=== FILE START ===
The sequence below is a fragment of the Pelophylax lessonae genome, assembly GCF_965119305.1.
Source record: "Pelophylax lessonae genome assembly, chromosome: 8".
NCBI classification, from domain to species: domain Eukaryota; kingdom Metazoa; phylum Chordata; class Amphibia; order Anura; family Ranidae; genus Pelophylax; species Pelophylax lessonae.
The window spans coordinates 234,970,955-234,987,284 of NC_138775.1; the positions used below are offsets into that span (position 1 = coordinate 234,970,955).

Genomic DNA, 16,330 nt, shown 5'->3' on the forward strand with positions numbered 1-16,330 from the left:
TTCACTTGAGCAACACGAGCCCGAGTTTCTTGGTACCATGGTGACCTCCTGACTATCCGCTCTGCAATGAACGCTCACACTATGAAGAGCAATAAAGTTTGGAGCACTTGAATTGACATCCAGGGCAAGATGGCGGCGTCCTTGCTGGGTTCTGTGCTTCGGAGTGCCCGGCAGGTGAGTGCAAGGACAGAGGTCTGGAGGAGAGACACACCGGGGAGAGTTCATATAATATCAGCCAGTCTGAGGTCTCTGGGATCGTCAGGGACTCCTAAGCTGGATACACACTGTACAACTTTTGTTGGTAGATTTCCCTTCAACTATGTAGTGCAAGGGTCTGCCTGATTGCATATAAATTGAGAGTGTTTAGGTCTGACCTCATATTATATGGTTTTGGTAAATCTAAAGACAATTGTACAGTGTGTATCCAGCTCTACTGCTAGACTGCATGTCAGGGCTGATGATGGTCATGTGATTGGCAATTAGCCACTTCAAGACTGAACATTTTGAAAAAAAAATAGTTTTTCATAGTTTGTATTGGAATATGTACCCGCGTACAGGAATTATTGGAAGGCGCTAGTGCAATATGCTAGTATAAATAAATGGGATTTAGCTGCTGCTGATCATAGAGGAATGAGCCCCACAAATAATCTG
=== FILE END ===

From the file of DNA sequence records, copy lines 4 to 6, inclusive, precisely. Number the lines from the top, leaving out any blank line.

The window spans coordinates 234,970,955-234,987,284 of NC_138775.1; the positions used below are offsets into that span (position 1 = coordinate 234,970,955).

Genomic DNA, 16,330 nt, shown 5'->3' on the forward strand with positions numbered 1-16,330 from the left:
TTCACTTGAGCAACACGAGCCCGAGTTTCTTGGTACCATGGTGACCTCCTGACTATCCGCTCTGCAATGAACGCTCACACTATGAAGAGCAATAAAGTTTGGAGCACTTGAATTGACATCCAGGGCAAGATGGCGGCGTCCTTGCTGGGTTCTGTGCTTCGGAGTGCCCGGCAGGTGAGTGCAAGGACAGAGGTCTGGAGGAGAGACACACCGGGGAGAGTTCATATAATATCAGCCAGTCTGAGGTCTCTGGGATCGTCAGGGACTCCTAAGCTGGATACACACTGTACAACTTTTGTTGGTAGATTTCCCTTCAACTATGTAGTGCAAGGGTCTGCCTGATTGCATATAAATTGAGAGTGTTTAGGTCTGACCTCATATTATATGGTTTTGGTAAATCTAAAGACAATTGTACAGTGTGTATCCAGCTCTACTGCTAGACTGCATGTCAGGGCTGATGATGGTCATGTGATTGGCAATTAGCCACTTCAAGACTGAACATTTTGAAAAAAAAATAGTTTTTCATAGTTTGTATTGGAATATGTACCCGCGTACAGGAATTATTGGAAGGCGCTAGTGCAATATGCTAGTATAAATAAATGGGATTTAGCTGCTGCTGATCATAGAGGAATGAGCCCCACAAATAATCTG